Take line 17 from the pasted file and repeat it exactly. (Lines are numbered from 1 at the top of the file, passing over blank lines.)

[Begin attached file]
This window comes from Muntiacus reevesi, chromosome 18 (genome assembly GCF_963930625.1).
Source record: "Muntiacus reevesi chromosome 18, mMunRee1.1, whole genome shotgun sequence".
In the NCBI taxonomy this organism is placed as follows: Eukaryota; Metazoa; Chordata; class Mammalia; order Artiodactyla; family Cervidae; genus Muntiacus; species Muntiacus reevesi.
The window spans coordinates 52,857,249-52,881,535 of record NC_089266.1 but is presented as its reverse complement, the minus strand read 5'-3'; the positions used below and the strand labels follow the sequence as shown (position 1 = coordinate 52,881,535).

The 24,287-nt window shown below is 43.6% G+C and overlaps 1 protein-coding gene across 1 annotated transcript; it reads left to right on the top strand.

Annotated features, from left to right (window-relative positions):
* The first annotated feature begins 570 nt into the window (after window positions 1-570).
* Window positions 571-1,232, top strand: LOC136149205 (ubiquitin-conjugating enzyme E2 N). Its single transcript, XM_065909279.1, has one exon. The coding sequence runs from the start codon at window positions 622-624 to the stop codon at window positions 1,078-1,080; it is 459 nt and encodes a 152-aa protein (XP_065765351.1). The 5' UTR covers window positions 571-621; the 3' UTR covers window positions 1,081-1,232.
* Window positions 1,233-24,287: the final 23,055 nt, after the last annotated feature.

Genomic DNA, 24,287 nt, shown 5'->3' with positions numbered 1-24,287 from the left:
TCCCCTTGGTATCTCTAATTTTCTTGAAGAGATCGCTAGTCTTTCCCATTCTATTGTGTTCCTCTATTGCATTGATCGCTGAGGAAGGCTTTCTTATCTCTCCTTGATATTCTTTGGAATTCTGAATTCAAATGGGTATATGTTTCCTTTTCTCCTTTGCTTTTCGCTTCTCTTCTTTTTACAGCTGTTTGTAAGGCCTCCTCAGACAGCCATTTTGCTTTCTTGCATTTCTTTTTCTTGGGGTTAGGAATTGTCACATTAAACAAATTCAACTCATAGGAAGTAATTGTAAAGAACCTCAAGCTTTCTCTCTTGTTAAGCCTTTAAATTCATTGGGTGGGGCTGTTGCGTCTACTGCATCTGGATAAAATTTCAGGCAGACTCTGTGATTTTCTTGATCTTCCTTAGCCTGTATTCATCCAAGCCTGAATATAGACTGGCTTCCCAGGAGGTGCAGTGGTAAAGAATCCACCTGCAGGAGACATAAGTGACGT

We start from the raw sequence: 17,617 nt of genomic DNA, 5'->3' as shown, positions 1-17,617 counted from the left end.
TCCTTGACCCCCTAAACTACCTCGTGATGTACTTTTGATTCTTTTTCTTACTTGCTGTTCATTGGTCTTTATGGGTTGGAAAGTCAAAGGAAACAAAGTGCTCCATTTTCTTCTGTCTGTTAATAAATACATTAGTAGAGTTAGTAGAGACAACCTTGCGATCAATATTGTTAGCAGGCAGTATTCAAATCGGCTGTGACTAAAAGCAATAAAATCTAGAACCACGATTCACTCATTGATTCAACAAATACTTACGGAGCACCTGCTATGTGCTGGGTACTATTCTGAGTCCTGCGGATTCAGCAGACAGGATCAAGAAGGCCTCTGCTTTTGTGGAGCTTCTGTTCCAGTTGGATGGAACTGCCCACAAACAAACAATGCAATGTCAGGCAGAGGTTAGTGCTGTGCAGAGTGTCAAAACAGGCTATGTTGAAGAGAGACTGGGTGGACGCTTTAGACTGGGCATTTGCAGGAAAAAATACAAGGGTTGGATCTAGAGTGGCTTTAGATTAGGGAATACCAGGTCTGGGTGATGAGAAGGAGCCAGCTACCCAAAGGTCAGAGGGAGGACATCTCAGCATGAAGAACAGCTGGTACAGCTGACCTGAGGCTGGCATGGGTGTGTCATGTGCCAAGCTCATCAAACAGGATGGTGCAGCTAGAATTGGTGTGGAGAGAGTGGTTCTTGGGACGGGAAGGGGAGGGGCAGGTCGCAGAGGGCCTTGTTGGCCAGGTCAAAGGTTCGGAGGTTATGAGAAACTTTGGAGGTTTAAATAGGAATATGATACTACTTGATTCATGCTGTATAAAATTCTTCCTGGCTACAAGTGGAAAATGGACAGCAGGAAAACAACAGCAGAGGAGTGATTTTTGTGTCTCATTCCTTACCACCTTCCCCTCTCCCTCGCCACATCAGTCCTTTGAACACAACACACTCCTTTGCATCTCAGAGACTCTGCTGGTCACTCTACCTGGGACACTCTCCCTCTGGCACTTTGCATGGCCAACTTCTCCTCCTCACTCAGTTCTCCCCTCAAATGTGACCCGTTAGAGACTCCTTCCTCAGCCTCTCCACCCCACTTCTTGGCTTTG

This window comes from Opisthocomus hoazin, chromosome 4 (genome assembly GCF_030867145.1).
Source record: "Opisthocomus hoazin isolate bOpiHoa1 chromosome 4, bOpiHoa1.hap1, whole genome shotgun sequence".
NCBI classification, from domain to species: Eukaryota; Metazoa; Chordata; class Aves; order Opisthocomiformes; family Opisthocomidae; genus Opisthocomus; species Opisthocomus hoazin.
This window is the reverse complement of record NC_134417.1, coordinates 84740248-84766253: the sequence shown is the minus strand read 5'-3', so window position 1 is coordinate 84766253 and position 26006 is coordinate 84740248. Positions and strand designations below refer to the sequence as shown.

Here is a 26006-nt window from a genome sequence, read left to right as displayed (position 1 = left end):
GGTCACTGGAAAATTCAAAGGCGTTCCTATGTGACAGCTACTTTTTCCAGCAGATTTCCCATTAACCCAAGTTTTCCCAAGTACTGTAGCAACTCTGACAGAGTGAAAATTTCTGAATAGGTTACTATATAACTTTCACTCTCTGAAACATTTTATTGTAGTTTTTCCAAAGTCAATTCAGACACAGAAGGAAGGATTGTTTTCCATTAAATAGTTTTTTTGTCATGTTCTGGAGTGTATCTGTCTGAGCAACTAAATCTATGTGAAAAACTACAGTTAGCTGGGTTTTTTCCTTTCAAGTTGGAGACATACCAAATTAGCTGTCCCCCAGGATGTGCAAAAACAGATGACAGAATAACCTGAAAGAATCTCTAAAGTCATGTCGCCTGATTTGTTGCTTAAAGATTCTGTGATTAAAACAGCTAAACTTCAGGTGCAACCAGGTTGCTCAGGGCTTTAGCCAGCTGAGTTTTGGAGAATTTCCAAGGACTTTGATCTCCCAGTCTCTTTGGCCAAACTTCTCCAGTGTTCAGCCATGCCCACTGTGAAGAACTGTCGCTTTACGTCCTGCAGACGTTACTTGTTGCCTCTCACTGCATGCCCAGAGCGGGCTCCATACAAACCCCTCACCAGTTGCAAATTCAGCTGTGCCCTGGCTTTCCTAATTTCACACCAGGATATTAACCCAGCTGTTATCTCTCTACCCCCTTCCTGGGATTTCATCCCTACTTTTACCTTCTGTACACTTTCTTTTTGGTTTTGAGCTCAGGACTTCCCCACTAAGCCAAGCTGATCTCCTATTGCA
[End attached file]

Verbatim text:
This window is the reverse complement of record NC_134417.1, coordinates 84740248-84766253: the sequence shown is the minus strand read 5'-3', so window position 1 is coordinate 84766253 and position 26006 is coordinate 84740248. Positions and strand designations below refer to the sequence as shown.